Mass immigration as a sole factor does not and will not destroy nations or their culture. Many people seem to believe immigration is destroying their native culture, but it really isn’t at all. What many people are slow to realise is that culture, like the words we speak and write, is a living thing which changes and grows and expands with each generation. The common assumption is that when another culture comes over here to England, it destroys surrounding White British culture. What is often ignored is that these cultures actually blend with White British culture to create and advance a growing non-race-specific British culture. The same is true in any other country. British and American Pakistanis, for example, are vastly different in culture both from each other and in comparison to native Pakistanis. Being British Nigerian, I found my American relatives strange when they once visited because they were so different to us lot in England, and I can’t imagine the lives or cultural habits of my Italian and German cousins. While actually living in Nigeria for a bit to ‘experience our culture,’ my siblings and I were acutely aware that Nigeria both was and was not our country or our culture. Sure, some first-generation immigrants don’t ‘integrate’ and maintain a proud nationalism or cultural bubble within their host country, but again both the dangers and the existence of this kind of person are overblown, and it is ignored that their offspring will inevitably adopt many of the mannerisms and the culture of the country which is now their own. There’s also the delicious irony that while the native British are worrying about their culture being eroded by foreignness, the children of such immigrants have to deal with their parents worrying that their ethnic culture is being eroded by Britishness. Go figure.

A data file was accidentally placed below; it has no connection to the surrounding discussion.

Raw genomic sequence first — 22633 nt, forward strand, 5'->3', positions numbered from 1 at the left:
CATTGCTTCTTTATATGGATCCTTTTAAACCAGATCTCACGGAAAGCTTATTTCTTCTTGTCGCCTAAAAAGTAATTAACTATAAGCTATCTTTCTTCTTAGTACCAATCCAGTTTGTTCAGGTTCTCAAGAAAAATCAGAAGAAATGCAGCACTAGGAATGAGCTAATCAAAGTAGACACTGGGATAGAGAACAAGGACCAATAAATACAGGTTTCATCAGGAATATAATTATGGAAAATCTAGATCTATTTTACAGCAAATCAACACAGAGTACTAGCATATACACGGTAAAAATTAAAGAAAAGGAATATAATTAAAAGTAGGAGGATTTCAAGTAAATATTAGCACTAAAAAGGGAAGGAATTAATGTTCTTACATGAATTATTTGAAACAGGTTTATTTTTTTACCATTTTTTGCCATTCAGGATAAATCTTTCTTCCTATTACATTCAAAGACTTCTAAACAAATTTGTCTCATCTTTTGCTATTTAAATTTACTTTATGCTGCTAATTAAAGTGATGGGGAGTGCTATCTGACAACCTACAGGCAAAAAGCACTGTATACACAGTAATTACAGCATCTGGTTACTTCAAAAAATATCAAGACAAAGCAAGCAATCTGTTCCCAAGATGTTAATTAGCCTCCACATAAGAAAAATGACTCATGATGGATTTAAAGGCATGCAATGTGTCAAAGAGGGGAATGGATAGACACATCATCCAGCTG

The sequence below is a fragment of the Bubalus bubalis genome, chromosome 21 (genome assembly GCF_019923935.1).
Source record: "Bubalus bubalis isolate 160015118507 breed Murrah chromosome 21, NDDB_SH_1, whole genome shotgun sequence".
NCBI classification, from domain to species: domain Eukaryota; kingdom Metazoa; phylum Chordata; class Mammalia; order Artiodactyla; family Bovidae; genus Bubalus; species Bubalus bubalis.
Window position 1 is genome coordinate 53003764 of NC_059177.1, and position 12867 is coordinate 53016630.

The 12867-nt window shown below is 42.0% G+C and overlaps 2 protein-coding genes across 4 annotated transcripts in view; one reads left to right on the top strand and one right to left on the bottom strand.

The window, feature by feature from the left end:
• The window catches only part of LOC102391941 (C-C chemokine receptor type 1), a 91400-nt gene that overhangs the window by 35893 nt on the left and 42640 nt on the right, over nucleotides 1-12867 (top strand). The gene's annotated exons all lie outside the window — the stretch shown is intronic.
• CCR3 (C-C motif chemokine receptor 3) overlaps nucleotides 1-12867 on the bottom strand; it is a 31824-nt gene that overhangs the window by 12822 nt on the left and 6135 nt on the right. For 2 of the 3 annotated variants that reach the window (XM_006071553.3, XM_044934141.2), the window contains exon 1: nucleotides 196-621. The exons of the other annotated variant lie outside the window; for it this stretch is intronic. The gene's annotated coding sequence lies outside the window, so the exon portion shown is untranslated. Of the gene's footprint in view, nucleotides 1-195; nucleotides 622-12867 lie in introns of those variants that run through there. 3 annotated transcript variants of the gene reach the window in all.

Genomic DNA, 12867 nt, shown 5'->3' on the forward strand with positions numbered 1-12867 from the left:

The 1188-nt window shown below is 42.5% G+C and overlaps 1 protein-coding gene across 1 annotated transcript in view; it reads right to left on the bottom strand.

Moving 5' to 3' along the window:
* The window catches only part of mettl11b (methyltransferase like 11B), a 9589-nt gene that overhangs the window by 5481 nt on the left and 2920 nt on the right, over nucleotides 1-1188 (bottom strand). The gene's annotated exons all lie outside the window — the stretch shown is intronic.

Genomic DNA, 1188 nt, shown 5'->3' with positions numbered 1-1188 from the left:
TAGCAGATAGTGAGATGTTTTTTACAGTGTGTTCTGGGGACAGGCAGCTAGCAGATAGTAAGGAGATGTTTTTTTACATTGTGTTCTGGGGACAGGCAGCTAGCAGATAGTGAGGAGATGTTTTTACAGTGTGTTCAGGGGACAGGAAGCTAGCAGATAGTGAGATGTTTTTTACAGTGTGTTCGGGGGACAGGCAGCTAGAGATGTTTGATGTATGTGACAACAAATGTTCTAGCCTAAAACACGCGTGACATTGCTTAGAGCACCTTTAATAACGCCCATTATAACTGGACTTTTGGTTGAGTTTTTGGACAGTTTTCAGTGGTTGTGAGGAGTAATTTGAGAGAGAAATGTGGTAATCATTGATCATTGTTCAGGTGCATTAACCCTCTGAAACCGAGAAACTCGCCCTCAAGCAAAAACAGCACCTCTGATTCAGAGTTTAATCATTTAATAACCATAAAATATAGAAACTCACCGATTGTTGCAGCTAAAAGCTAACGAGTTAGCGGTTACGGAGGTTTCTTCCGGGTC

We need immigration and we don’t. We love it and we hate it. When it comes down to it, we cannot simply close our borders to the world and pretend other countries don’t exist. Arguments for there being ‘no more room in England’ are rather nonsensical. Immigration has always existed where two or more nations have met. People have always flocked to places of opportunity and strong economic growth for better lives, as people in small towns and villages did when cities sprung up. People move to the West if it’s viable, economic growth has seen a large number of Western immigrants (often immediately labelled as expatriates, despite many choosing to remain in the countries they move to) living in different parts of Asia and Africa for work as well. Immigration is only in the news again in Britain as a scapegoat for our economic recession, and political parties here grab onto it to mask their failure to do anything about our economic situation. It’s the same breed of beast as the sexuality witchhunt going on in Russia, Nigeria, Uganda and elsewhere; those countries also use those issues to hide governmental corruption and inefficiency. It’s a façade humans have used for centuries – when you’re looking at a red herring or for a scapegoat, you won’t see the failure of your leaders to combat the problems which plague you.